A voice assistant can’t help you chop vegetables, but it can talk you through how to get your own to look like they were sliced by a professional. It’s one of the reasons that Philips has crammed Google Assistant into its new Android TV for kitchens, the 7703. The 24-inch Android TV comes on a large plinth that is also a 16-watt Bluetooth speaker to fill your kitchen with tunes. The unit also has Chromecast integration, letting you push content from a mobile device to the display with very little fuss.

The headline feature here is, of course, the presence of Assistant, which will let you bark instructions at the display when you’re otherwise engaged. Because the always-on microphone is built into the TV, you’ll not have to even awkwardly cram your elbow on a remote to prompt the interface to begin working. Plus, when you’re finished preparing the meal, you can ask the TV to fire up Netflix and let you watch Chef’s Table to fuel that inferiority complex. Plus, there are two HDMI inputs for adding in a games console or set-top box, should you need one.

It’s not the first device we’ve seen that’s tried to blend smarts and screens for the kitchen, and we’ve seen plenty of other attempts. Like Sony and Archos’ attempts to build tablets that are capable of being used by the cooking fraternity. Hopefully Philips’ effort will have better luck, although we won’t find out pricing and availability until the second half of the year.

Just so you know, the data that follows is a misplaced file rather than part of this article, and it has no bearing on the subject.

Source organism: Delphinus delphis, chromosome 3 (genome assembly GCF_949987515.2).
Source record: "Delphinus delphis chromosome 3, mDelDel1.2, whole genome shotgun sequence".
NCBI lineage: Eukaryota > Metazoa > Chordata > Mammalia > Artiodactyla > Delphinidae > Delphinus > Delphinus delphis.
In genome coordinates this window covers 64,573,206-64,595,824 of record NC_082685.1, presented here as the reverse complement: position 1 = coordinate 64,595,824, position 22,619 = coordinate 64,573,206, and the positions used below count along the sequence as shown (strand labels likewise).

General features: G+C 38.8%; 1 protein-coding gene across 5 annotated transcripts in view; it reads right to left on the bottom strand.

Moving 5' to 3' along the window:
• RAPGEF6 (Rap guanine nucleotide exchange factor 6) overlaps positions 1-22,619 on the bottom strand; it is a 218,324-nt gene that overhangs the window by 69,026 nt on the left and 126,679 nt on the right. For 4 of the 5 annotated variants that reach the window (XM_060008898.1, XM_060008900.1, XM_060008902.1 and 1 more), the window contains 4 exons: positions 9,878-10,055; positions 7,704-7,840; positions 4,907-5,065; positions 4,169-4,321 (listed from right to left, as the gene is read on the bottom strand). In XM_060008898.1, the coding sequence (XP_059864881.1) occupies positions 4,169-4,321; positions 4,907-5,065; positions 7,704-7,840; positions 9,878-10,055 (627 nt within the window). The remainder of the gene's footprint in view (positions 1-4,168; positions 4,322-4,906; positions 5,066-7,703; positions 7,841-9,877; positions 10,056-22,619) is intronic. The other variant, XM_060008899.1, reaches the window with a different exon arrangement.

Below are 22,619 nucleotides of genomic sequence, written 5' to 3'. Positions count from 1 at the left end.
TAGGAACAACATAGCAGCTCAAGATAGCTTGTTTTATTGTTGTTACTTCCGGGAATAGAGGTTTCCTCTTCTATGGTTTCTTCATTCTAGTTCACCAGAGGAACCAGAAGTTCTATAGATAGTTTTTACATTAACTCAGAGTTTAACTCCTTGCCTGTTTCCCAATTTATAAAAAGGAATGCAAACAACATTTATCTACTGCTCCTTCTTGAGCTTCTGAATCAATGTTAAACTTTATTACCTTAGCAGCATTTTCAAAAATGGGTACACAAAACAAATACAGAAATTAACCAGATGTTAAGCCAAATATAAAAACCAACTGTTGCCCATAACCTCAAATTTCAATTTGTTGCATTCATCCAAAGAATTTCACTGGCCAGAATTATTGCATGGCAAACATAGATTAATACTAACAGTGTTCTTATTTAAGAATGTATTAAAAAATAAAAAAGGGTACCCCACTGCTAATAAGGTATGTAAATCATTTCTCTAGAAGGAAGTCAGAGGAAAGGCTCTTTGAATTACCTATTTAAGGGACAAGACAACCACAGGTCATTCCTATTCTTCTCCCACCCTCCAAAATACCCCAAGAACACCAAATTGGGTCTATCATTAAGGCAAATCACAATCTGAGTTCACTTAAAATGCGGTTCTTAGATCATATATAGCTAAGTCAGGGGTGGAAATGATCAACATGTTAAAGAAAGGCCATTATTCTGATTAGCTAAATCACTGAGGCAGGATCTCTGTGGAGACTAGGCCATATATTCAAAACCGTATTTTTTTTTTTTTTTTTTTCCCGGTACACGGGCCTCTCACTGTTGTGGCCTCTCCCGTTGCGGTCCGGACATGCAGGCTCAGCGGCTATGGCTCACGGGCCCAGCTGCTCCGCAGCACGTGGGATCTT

Click here to catch up on the latest news from CES 2018.


SOLOS smart cycling glasses are going for a run

While the consumer smart glasses craze has ebbed, the technology has found a niche in the sport training world — especially among cyclists. At CES 2018 on Monday, SOLOS debuted the latest iteration of its smart cycling glasses, also called SOLOS.

In addition to new abilities like being able to listen to music and communicate with the rest of your cycling group, the smart glasses can now be used by runners as well. The SOLOS software has been freshly rejiggered to work for runners including the most common tracking metrics like elapsed time, speed, pace, cadence, and heart rate. In addition to music, the glasses can also display visual notifications (say if you get an important email) and provide audio turn-by-turn navigation.

The glasses reportedly offer around 5 hours of battery life, though I’m primarily concerned with trying the read the HUD while these goggles and the rest of my head are bobbling about as I run. Audio directions shouldn’t be as much of an issue as the headset includes both directional speakers and earbuds, depending on your preference. The system is compatible with Android Wear 2.0 and ANT+ which means you’ll be able to integrate them with your existing Strava, Training Peaks, and Under Armor equipment. The glasses will retail for $500 when they hit the market some point in the first quarter of 2018.

Click here to catch up on the latest news from CES 2018.